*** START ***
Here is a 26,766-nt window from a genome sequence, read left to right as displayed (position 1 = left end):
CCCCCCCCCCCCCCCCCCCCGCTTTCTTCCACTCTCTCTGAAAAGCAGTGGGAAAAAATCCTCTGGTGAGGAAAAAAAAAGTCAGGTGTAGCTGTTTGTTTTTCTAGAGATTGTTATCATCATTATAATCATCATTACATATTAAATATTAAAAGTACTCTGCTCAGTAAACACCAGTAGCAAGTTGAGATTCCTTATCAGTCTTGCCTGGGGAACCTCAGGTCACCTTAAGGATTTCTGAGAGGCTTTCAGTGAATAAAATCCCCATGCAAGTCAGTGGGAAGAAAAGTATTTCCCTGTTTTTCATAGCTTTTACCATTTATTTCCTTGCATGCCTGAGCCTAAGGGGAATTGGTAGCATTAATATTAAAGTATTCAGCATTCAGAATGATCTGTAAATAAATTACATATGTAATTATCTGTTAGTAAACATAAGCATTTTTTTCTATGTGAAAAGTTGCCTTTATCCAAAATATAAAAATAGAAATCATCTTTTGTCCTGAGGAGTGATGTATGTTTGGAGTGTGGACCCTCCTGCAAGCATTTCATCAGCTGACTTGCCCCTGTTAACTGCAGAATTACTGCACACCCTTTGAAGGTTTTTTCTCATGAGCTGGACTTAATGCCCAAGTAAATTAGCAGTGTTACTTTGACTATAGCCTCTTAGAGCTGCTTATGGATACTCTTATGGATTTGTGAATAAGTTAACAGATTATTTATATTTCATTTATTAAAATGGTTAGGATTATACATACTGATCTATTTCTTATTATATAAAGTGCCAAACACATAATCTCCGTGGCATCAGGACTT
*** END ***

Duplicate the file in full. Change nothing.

Here is a 26,766-nt window from a genome sequence, read left to right as displayed (position 1 = left end):
CCCCCCCCCCCCCCCCCCCCGCTTTCTTCCACTCTCTCTGAAAAGCAGTGGGAAAAAATCCTCTGGTGAGGAAAAAAAAAGTCAGGTGTAGCTGTTTGTTTTTCTAGAGATTGTTATCATCATTATAATCATCATTACATATTAAATATTAAAAGTACTCTGCTCAGTAAACACCAGTAGCAAGTTGAGATTCCTTATCAGTCTTGCCTGGGGAACCTCAGGTCACCTTAAGGATTTCTGAGAGGCTTTCAGTGAATAAAATCCCCATGCAAGTCAGTGGGAAGAAAAGTATTTCCCTGTTTTTCATAGCTTTTACCATTTATTTCCTTGCATGCCTGAGCCTAAGGGGAATTGGTAGCATTAATATTAAAGTATTCAGCATTCAGAATGATCTGTAAATAAATTACATATGTAATTATCTGTTAGTAAACATAAGCATTTTTTTCTATGTGAAAAGTTGCCTTTATCCAAAATATAAAAATAGAAATCATCTTTTGTCCTGAGGAGTGATGTATGTTTGGAGTGTGGACCCTCCTGCAAGCATTTCATCAGCTGACTTGCCCCTGTTAACTGCAGAATTACTGCACACCCTTTGAAGGTTTTTTCTCATGAGCTGGACTTAATGCCCAAGTAAATTAGCAGTGTTACTTTGACTATAGCCTCTTAGAGCTGCTTATGGATACTCTTATGGATTTGTGAATAAGTTAACAGATTATTTATATTTCATTTATTAAAATGGTTAGGATTATACATACTGATCTATTTCTTATTATATAAAGTGCCAAACACATAATCTCCGTGGCATCAGGACTT